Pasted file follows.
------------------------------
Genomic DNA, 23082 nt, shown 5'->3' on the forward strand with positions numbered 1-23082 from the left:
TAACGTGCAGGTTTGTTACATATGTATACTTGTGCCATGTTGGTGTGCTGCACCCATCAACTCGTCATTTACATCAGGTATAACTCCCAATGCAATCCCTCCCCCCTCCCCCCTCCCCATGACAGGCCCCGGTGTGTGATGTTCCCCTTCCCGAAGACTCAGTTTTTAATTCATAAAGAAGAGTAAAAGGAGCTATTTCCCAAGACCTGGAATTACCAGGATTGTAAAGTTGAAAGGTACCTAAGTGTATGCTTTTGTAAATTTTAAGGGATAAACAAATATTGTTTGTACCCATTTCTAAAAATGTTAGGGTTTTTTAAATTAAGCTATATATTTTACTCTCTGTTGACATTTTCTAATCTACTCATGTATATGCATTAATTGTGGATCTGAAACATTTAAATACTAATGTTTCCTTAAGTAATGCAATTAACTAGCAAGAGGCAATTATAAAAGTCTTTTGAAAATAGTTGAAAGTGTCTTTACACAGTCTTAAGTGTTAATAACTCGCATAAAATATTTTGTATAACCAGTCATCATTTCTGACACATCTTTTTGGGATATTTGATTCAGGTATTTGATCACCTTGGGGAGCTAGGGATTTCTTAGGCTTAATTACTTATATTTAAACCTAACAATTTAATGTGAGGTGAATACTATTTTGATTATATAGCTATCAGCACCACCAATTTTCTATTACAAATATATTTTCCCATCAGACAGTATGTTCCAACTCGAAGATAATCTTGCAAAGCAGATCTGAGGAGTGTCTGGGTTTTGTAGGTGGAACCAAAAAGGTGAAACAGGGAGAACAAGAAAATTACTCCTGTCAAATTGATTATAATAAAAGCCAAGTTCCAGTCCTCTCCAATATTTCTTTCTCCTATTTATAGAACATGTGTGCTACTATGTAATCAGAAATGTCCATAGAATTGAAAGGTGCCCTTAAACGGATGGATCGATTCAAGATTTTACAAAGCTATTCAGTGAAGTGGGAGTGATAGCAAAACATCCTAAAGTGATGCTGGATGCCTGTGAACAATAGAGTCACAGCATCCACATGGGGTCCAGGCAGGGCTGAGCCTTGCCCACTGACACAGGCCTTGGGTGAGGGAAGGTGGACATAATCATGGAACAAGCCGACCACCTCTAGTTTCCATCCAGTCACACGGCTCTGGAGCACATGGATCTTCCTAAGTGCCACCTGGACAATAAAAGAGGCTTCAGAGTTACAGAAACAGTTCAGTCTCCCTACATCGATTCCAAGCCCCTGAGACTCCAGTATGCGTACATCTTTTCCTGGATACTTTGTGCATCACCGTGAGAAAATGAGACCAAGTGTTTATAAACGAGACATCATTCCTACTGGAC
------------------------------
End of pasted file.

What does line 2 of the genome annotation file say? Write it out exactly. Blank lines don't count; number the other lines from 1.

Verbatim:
TAACGTGCAGGTTTGTTACATATGTATACTTGTGCCATGTTGGTGTGCTGCACCCATCAACTCGTCATTTACATCAGGTATAACTCCCAATGCAATCCCTCCCCCCTCCCCCCTCCCCATGACAGGCCCCGGTGTGTGATGTTCCCCTTCCCGAAGACTCAGTTTTTAATTCATAAAGAAGAGTAAAAGGAGCTATTTCCCAAGACCTGGAATTACCAGGATTGTAAAGTTGAAAGGTACCTAAGTGTATGCTTTTGTAAATTTTAAGGGATAAACAAATATTGTTTGTACCCATTTCTAAAAATGTTAGGGTTTTTTAAATTAAGCTATATATTTTACTCTCTGTTGACATTTTCTAATCTACTCATGTATATGCATTAATTGTGGATCTGAAACATTTAAATACTAATGTTTCCTTAAGTAATGCAATTAACTAGCAAGAGGCAATTATAAAAGTCTTTTGAAAATAGTTGAAAGTGTCTTTACACAGTCTTAAGTGTTAATAACTCGCATAAAATATTTTGTATAACCAGTCATCATTTCTGACACATCTTTTTGGGATATTTGATTCAGGTATTTGATCACCTTGGGGAGCTAGGGATTTCTTAGGCTTAATTACTTATATTTAAACCTAACAATTTAATGTGAGGTGAATACTATTTTGATTATATAGCTATCAGCACCACCAATTTTCTATTACAAATATATTTTCCCATCAGACAGTATGTTCCAACTCGAAGATAATCTTGCAAAGCAGATCTGAGGAGTGTCTGGGTTTTGTAGGTGGAACCAAAAAGGTGAAACAGGGAGAACAAGAAAATTACTCCTGTCAAATTGATTATAATAAAAGCCAAGTTCCAGTCCTCTCCAATATTTCTTTCTCCTATTTATAGAACATGTGTGCTACTATGTAATCAGAAATGTCCATAGAATTGAAAGGTGCCCTTAAACGGATGGATCGATTCAAGATTTTACAAAGCTATTCAGTGAAGTGGGAGTGATAGCAAAACATCCTAAAGTGATGCTGGATGCCTGTGAACAATAGAGTCACAGCATCCACATGGGGTCCAGGCAGGGCTGAGCCTTGCCCACTGACACAGGCCTTGGGTGAGGGAAGGTGGACATAATCATGGAACAAGCCGACCACCTCTAGTTTCCATCCAGTCACACGGCTCTGGAGCACATGGATCTTCCTAAGTGCCACCTGGACAATAAAAGAGGCTTCAGAGTTACAGAAACAGTTCAGTCTCCCTACATCGATTCCAAGCCCCTGAGACTCCAGTATGCGTACATCTTTTCCTGGATACTTTGTGCATCACCGTGAGAAAATGAGACCAAGTGTTTATAAACGAGACATCATTCCTACTGGAC